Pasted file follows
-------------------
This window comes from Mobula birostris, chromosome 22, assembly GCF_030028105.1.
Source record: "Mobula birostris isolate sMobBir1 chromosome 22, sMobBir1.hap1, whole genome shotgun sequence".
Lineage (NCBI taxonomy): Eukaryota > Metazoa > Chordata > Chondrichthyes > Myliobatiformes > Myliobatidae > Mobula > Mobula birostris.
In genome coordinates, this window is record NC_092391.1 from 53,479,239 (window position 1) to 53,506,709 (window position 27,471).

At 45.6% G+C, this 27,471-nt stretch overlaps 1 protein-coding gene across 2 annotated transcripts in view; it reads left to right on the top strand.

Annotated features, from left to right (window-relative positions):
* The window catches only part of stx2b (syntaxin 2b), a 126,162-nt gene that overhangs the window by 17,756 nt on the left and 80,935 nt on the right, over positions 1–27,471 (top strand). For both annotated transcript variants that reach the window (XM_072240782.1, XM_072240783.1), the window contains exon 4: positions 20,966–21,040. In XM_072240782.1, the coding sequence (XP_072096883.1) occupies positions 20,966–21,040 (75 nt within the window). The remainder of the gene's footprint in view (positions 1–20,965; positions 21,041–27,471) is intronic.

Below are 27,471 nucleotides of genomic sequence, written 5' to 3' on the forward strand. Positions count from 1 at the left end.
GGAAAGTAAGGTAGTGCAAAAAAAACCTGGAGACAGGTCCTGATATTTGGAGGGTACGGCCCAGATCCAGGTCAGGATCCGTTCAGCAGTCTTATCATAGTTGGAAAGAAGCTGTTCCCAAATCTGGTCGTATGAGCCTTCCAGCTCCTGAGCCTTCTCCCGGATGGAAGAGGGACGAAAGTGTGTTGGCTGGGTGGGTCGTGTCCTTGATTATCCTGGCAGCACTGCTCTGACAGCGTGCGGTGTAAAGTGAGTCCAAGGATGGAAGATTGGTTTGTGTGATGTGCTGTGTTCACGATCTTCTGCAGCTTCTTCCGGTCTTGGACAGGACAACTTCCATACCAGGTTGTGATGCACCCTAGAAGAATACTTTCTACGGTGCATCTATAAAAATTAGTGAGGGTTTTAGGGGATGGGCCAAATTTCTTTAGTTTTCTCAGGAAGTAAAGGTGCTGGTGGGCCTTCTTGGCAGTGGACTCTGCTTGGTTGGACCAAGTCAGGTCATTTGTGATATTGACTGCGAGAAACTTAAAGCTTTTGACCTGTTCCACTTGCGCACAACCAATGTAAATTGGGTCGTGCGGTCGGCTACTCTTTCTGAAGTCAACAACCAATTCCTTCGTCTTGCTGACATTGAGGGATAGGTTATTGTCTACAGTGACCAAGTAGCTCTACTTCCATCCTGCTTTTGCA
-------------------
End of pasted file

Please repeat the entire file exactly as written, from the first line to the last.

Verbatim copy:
This window comes from Mobula birostris, chromosome 22, assembly GCF_030028105.1.
Source record: "Mobula birostris isolate sMobBir1 chromosome 22, sMobBir1.hap1, whole genome shotgun sequence".
Lineage (NCBI taxonomy): Eukaryota > Metazoa > Chordata > Chondrichthyes > Myliobatiformes > Myliobatidae > Mobula > Mobula birostris.
In genome coordinates, this window is record NC_092391.1 from 53,479,239 (window position 1) to 53,506,709 (window position 27,471).

At 45.6% G+C, this 27,471-nt stretch overlaps 1 protein-coding gene across 2 annotated transcripts in view; it reads left to right on the top strand.

Annotated features, from left to right (window-relative positions):
* The window catches only part of stx2b (syntaxin 2b), a 126,162-nt gene that overhangs the window by 17,756 nt on the left and 80,935 nt on the right, over positions 1–27,471 (top strand). For both annotated transcript variants that reach the window (XM_072240782.1, XM_072240783.1), the window contains exon 4: positions 20,966–21,040. In XM_072240782.1, the coding sequence (XP_072096883.1) occupies positions 20,966–21,040 (75 nt within the window). The remainder of the gene's footprint in view (positions 1–20,965; positions 21,041–27,471) is intronic.

Below are 27,471 nucleotides of genomic sequence, written 5' to 3' on the forward strand. Positions count from 1 at the left end.
GGAAAGTAAGGTAGTGCAAAAAAAACCTGGAGACAGGTCCTGATATTTGGAGGGTACGGCCCAGATCCAGGTCAGGATCCGTTCAGCAGTCTTATCATAGTTGGAAAGAAGCTGTTCCCAAATCTGGTCGTATGAGCCTTCCAGCTCCTGAGCCTTCTCCCGGATGGAAGAGGGACGAAAGTGTGTTGGCTGGGTGGGTCGTGTCCTTGATTATCCTGGCAGCACTGCTCTGACAGCGTGCGGTGTAAAGTGAGTCCAAGGATGGAAGATTGGTTTGTGTGATGTGCTGTGTTCACGATCTTCTGCAGCTTCTTCCGGTCTTGGACAGGACAACTTCCATACCAGGTTGTGATGCACCCTAGAAGAATACTTTCTACGGTGCATCTATAAAAATTAGTGAGGGTTTTAGGGGATGGGCCAAATTTCTTTAGTTTTCTCAGGAAGTAAAGGTGCTGGTGGGCCTTCTTGGCAGTGGACTCTGCTTGGTTGGACCAAGTCAGGTCATTTGTGATATTGACTGCGAGAAACTTAAAGCTTTTGACCTGTTCCACTTGCGCACAACCAATGTAAATTGGGTCGTGCGGTCGGCTACTCTTTCTGAAGTCAACAACCAATTCCTTCGTCTTGCTGACATTGAGGGATAGGTTATTGTCTACAGTGACCAAGTAGCTCTACTTCCATCCTGCTTTTGCA